For many of us, an electric pressure cooker has changed our lives for the better. **Raises hand**

Dry beans now cook in less than an hour. <–I’m writing this while chickpeas cook in the Instant Pot for dinner. Chicken stock is ready in just a couple of hours. This means I can make chicken stock and soup on the same day, using the same pot, like this chicken and rice soup, broccoli cheddar soup, or Instant Pot beef soup.

And I have more time to enjoy the evening with my family thanks to the hands-off, one-pot nature of Instant Pot dinners.

I’m an electric pressure cooker convert. Maybe more of an enthusiast at this point. That’s something I never thought I would say….

This Instant Pot chicken and rice recipe is as easy as a dinner recipe can get. It’s truly a one-pot, dump the ingredients and forget about it kind of meal.

There was a time when I feared this appliance. The thought of a pressure cooker exploding on my counter was enough to keep me from even opening the Instant Pot box for over a year. Just think of how many bowls of soup and quarts of chicken stock I could have made during that time. Travesty, I know. Fear held me back.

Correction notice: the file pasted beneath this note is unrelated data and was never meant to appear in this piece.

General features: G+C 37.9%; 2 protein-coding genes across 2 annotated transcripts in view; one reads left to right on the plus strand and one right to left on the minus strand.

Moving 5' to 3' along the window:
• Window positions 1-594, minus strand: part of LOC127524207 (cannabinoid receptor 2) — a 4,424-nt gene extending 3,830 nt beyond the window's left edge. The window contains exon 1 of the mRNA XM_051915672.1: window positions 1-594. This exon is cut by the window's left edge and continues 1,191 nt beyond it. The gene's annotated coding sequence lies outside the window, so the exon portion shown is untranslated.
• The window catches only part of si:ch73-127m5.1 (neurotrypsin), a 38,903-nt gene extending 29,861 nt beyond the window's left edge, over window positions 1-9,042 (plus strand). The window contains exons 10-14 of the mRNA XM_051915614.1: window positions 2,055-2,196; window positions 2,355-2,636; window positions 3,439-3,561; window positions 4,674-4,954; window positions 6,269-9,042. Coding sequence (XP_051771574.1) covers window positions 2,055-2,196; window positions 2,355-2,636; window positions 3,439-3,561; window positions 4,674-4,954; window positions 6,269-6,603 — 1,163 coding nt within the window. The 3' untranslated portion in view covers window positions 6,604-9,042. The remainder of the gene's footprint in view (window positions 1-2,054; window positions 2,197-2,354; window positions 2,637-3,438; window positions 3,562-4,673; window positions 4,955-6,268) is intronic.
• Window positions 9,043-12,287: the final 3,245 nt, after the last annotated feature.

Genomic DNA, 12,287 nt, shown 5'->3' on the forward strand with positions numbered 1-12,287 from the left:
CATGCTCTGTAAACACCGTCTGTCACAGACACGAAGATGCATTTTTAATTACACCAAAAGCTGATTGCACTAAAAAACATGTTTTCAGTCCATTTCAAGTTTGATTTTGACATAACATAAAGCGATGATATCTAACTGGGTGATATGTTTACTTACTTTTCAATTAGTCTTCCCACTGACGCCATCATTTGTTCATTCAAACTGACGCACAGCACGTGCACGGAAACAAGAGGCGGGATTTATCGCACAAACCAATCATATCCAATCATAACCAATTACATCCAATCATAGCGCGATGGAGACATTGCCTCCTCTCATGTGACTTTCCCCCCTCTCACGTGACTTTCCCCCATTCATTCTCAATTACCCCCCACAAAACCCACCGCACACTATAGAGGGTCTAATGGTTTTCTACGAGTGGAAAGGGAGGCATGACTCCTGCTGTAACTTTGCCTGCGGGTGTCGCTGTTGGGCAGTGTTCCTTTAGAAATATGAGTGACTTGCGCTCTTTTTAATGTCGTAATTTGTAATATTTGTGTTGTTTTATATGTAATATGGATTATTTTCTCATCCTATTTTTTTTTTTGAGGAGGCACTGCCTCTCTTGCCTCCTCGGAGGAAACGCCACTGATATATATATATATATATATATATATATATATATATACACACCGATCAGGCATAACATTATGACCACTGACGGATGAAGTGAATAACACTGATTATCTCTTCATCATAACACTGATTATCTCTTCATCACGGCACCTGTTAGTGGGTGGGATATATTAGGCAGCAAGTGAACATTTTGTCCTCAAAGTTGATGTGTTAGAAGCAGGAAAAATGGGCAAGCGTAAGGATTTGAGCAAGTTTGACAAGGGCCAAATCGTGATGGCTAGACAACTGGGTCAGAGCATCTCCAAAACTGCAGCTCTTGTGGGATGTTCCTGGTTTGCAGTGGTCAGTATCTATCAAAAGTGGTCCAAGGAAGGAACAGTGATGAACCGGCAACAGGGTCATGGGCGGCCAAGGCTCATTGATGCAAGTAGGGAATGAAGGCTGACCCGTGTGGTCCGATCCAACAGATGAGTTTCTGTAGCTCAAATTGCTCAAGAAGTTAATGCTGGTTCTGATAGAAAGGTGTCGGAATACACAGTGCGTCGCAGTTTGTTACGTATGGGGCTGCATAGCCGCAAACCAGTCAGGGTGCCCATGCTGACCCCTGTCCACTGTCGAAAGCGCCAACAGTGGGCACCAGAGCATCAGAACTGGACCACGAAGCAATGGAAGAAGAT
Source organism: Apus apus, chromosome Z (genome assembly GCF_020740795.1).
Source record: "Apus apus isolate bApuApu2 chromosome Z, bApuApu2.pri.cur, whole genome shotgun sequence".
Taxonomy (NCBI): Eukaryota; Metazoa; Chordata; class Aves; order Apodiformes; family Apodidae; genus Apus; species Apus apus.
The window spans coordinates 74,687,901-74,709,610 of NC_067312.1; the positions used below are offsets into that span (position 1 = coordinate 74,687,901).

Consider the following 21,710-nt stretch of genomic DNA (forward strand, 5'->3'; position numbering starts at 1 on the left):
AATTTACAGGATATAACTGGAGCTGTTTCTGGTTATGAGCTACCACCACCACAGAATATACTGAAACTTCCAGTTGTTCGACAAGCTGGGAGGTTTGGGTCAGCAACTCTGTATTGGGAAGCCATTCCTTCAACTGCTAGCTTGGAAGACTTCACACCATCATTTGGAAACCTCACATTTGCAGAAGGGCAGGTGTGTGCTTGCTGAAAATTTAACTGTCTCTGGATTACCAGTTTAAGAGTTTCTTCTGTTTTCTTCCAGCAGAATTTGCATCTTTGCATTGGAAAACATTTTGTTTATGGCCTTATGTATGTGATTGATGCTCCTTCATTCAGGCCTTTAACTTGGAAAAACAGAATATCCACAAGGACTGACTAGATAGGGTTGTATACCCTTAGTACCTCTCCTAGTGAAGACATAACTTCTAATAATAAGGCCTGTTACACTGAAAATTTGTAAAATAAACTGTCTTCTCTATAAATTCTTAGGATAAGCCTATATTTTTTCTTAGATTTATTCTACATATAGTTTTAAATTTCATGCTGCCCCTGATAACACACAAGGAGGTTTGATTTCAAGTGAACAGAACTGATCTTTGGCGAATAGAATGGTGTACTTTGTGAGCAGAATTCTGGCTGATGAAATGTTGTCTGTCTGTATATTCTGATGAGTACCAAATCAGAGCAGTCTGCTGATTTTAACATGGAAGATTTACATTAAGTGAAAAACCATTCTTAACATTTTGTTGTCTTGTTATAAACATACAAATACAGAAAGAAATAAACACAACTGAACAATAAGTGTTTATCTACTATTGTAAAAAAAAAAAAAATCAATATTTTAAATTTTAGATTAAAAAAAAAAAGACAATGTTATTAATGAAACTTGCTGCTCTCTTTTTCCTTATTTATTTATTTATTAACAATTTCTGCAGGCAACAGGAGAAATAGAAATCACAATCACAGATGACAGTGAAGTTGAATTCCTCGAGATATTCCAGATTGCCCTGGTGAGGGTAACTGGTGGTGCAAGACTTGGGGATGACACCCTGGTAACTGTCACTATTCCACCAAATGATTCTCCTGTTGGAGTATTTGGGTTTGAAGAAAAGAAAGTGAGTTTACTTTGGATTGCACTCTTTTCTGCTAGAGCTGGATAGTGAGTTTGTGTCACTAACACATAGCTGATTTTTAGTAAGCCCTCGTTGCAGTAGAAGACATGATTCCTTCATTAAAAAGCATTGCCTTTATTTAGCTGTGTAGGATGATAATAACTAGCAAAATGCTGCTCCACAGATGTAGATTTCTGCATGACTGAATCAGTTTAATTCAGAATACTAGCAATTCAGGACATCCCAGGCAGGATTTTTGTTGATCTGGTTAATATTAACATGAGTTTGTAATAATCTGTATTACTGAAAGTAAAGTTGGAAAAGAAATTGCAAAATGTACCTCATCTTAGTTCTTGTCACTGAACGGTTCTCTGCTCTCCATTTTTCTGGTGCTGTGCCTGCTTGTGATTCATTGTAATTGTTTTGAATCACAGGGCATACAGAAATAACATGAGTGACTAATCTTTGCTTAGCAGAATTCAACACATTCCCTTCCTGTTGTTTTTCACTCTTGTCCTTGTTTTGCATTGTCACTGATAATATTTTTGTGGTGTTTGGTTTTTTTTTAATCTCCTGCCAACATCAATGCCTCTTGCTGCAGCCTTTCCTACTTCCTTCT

(This sounds like a life lesson that applies to more than just the Instant Pot. Says the gal who is anxious and afraid to fly, yet boarding a plane for Iceland in four days. Fear is not going to hold me back this time.)

This Instant Pot chicken and rice recipe is as easy as a dinner recipe can get. It’s truly a one-pot, dump the ingredients and forget about it kind of meal.
This Instant Pot chicken and rice recipe is as easy as a dinner recipe can get. It’s truly a one-pot, dump the ingredients and forget about it kind of meal.

Back to the Instant Pot, and today’s recipe which you’ve probably guessed is made in the Instant Pot or your electric pressure cooker of choice.

This Instant Pot chicken and rice recipe is as easy as a dinner recipe can get. It’s truly a one-pot, dump the ingredients and forget about it kind of meal.

This Instant Pot chicken and rice recipe is as easy as a dinner recipe can get. It’s truly a one-pot, dump the ingredients and forget about it kind of meal. That’s the kind of meal that I need in my life around this time of year (#endofschool). Okay, let me be honest. That’s the kind of meal I need in my life all year.